Sunday, January 11, 2009

Mt Hay Pt 2

Pleasant views.
In a previous post I mentioned the ride to Mt Hay. Once you get to the Mt Hay car park, bikes are not permitted beyond that point and there is a walking track to the top, so last Sunday I decided to return and walk to the top. Mt Hay, like Mt Banks and Mt Tomah etc is a volcanic plug and is therefore very typical in shape to the other mountains created this way.

Distant land slides

The walk is pleasant, with spectacular views, leading along the escarpments and cliff edges before heading down a saddle and then making its ascent to the top. The vegetation varies a great deal in a short distance. With exposed heath, stunted banksia trees, then larger trees growing in the more sheltered areas. The track is a mixture of grasses and loose rock and rock ledges.
Views into the Grose Valley
We observed Welcome Swallow, Yellow Tailed Cockatoos, Magpie Lark and Currawong. In a more sheltered area there was Basian Thrush and a new sighting a Tawny Crowned Honey Eater. Quite a distinctive bird and its always nice to see something new.

The walking track
Whilst hot, it was not too long before we were pushing onto the top of the mountain. Thick cut grass (and yes, it will cut you like a razor) and a fire weed infestation made the walking a little more difficult, whilst on the look out for the broad headed snake which is particular to the area.
Tawny  Crowned Honeyeater (not my  photo)
At the top is a large rock cairn. The view at the top is filtered but there are glimpses of the Sydney basin. After a drink and some sultanas it was time to return to the troopie. Again, it was nice to observe Mt Banks for the opposite side of the Grose Valley, to observe Blue Gum forest and look towards Mt Victoria from a different perspective.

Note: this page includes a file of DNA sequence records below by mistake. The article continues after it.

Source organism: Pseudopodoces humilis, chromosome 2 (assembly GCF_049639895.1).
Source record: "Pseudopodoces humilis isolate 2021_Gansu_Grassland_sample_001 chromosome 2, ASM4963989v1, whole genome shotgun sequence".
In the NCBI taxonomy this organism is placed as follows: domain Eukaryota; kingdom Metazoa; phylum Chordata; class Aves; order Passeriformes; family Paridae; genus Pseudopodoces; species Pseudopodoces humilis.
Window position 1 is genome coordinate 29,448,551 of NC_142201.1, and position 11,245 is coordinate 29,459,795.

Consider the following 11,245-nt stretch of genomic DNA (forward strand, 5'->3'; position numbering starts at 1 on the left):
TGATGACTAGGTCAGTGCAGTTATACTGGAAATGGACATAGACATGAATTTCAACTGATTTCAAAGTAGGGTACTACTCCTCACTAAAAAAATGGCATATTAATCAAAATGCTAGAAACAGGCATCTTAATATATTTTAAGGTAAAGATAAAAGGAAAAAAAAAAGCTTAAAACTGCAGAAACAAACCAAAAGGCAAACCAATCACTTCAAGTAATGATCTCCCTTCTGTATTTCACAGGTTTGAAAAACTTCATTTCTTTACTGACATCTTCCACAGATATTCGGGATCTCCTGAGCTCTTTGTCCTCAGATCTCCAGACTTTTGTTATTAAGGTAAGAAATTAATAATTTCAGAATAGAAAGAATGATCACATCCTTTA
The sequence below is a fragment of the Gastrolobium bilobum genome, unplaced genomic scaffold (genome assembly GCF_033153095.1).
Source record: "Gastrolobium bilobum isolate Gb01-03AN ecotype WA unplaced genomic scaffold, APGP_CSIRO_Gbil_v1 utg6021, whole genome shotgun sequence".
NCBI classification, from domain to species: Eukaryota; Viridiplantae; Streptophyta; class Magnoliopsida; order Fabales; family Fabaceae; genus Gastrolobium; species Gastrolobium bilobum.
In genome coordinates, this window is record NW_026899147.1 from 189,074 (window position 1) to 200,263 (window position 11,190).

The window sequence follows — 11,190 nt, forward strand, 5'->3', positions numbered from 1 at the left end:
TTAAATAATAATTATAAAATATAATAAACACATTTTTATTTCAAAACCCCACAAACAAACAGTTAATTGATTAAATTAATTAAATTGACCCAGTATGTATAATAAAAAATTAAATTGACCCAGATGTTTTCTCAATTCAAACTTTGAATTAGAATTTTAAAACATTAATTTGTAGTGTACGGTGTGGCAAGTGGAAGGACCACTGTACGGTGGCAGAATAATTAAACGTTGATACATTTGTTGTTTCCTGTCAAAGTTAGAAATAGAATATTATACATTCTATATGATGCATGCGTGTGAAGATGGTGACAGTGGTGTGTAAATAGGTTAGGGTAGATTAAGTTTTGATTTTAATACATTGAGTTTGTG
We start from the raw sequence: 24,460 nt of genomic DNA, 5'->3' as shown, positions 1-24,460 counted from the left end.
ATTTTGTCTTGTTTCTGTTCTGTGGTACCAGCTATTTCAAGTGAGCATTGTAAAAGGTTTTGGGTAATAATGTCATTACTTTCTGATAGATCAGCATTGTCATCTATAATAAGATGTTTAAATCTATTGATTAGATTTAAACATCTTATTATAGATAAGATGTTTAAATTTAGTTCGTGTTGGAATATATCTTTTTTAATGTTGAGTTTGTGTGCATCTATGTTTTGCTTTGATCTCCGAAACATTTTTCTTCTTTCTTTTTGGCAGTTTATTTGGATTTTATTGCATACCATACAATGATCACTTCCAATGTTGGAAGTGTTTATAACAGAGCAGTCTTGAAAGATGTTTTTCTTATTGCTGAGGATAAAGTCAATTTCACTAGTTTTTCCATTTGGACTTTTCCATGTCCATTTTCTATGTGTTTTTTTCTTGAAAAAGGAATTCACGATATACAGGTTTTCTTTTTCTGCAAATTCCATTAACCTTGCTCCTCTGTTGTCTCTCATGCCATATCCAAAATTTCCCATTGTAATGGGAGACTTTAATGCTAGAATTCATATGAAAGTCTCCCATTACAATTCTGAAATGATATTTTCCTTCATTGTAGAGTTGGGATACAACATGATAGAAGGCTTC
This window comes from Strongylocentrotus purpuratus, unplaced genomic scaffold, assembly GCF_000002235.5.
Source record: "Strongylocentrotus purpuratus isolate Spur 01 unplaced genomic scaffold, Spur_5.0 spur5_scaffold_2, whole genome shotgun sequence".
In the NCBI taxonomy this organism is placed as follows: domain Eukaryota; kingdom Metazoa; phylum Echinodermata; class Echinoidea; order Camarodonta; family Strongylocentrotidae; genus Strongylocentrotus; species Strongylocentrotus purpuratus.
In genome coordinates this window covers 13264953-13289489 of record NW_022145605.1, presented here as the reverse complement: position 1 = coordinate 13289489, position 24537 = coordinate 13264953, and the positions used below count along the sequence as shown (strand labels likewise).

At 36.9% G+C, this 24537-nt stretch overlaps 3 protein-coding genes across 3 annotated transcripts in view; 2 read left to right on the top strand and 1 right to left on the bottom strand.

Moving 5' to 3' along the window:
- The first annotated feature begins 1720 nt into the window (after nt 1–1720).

The top!
This area for me ranks as one of the most beautiful in the world. The day coincided with the first visit by Charles Darwin to Australia. His comments were similar as he observed Wentworth falls and the Jamison Valley at Katoomba. A pleasant day was had by all.


  1. I have to say I was VERY excited to identify that Tawny Head honeyeater for sure!!

  2. It's great you have the time to get out and about a bit over summer simon... though it must be awfully hot some days! The views into Grose Valley were just spectacular. The mere mention of those snakes though has me doing the Kiwi kneejerk of being paranoid about snakes ;-)

  3. A fitting post considering it is the 150th anniversary of the publication of Darwin's Origin of Species. Many celebrations going on all over the world this year.

    I would have liked to have seen that Honeyeater.

  4. yes-its good to be respectful of them kiwi.

    Maalie- its a very nice bird indeed. quite striking with the dark patches.

    Stop press- i broke my right wrist yesterday. fell off a retaining wall whilst gardening. in fact returned just now from hospital after 6 hours wait.....

  5. Oh dear..... quite an oops Simon. You have something in common with our Prime Minister who fell down some stairs and broke his arm in two places!


  6. I find it atonishing that about the same time I sprained my wrist during a fall on the ice rink! Mate, maybe we suffer in sympathy!

  7. yes! frankly it is driving me nuts- its 40c here and the cast is hot and itchy.

    i knew gardening was a dangerous pastime

  8. Preeeetty ^_^

    omgosh, I'm still alive!! :O

  9. Simon,
    Those pics warm me up. Inside and out. Quite beautiful, and glad you can be there.

    I'm looking forward to the series NPR is to have on Darwin in February. I find his work and life rather fascinating.

    And I have Spring fever, over here, but that puts you toward Winter over there. But maybe you don't mind it as much as we mind our Winter here. The cold and snow is getting rather long for many of us. Pretty, but long. I think I'll like Spring more this year than ever.

  10. thanks again ted. we had a lovely cool change come through last night with rain-very welcome